To answer the esteemed Doug Bell, I added the trivia item on FTL undercutting Accolade on copies of SunDog. I didn't find this listed on the Internet anywhere, I got it from first-hand experience. I used to work for Accolade. When going through some back stock, I saw copies of SunDog for the Apple II. I mentioned I loved that game, but the lady I was with mentioned that FTL was less than honest in dealing with them. Then she told me the tidbit I included in the article. I don't know if it's true--it may have just been perceived by Accolade that way. But they were convinced that FTL had conned them.
I know that this may be perceived as original research, something frowned up here on Wikipedia. I don't really intend to verify this by finding corraberating information. So, if you must, remove it. I just thought it was interesting. :-) — Frecklefoot | Talk 19:11, 3 April 2006 (UTC)
- I recall there was something to this, but like I said in my edit comment I wasn't part of the business side at the time, so it is nothing I was "in the loop" on. As I recall, there was another side to this, that FTL had a grievance with Accolade on this issue and that was the reason behind the actions they (we) took. My interest is not in sanitizing FTL's image, simply in trying to keep the article factual, so perhaps a rewording to remove the implication of taking a side in the issue. —Doug Bell talk•contrib 19:33, 3 April 2006 (UTC)
- OK...I mostly try not to get too involved in editting the articles I am closely associated with to avoid injecting original research or a biased point of view, but I went ahead an made the wording changes I think are warranted. —Doug Bell talk•contrib 19:46, 3 April 2006 (UTC)
Bruce Webster's Project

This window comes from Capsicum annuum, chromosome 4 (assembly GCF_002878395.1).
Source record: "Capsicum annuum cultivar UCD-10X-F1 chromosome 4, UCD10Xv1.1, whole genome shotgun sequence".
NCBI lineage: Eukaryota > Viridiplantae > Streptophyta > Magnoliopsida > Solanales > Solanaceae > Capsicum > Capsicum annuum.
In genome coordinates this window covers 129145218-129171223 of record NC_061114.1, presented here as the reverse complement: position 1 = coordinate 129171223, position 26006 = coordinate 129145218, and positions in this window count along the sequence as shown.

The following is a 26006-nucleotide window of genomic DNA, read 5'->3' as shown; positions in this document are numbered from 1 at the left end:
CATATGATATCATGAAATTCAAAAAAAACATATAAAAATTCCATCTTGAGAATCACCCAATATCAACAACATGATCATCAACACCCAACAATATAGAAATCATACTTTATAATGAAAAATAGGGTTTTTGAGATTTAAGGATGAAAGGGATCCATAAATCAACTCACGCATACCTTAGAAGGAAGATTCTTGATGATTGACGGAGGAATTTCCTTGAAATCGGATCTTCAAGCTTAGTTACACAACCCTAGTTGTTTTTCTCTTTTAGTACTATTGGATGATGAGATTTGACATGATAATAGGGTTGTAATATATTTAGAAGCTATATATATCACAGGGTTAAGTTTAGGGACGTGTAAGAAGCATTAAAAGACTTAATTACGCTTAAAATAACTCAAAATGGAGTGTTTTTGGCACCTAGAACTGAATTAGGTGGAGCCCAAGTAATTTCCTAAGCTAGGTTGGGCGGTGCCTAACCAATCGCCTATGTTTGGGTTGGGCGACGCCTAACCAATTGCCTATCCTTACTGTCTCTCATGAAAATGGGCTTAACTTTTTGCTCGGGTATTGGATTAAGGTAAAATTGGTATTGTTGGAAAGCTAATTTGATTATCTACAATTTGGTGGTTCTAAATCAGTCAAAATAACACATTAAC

Has anyone heard any updated news on Bruce Webster's Project? The artwork posted in the article looks very promising, so I was wondering if plans were underway to continue the work. Perhaps if Bruce is no longer able/willing to continue the project, some other Sundog fans could band together and recreate Sundog with the new graphics. MarshHouse 12:22, 28 July 2006 (UTC)
- From what I hear, he gave up on it. A few things happened, which may or may not have disinclined him from working further on it:
- The majority of people joining the project were C and C++ coders, but he stated from the beginning that he wanted it to be coded in Java so it could be used cross-platform. They kind of went against his (original) wishes and started coding it in C++. They also first wrote the interior of the ship instead of the navigation/console portion as he originally intended.
- It took too much time from his personal life and work. I think he mentioned this as the real reason to cancel it. The guy has to make a living, after all. I think this is mentioned in the article.
- As for fans making a game, I'd talk to him first to find out about the IP. He is easily contacted via email (I contacted him a few times for information on this article). He's very approachable, so I doubt he'd present any roadblocks to developing such a game. But check with him first, he may not be the only one with dibs on the IP. — Frecklefoot | Talk 15:14, 28 July 2006 (UTC)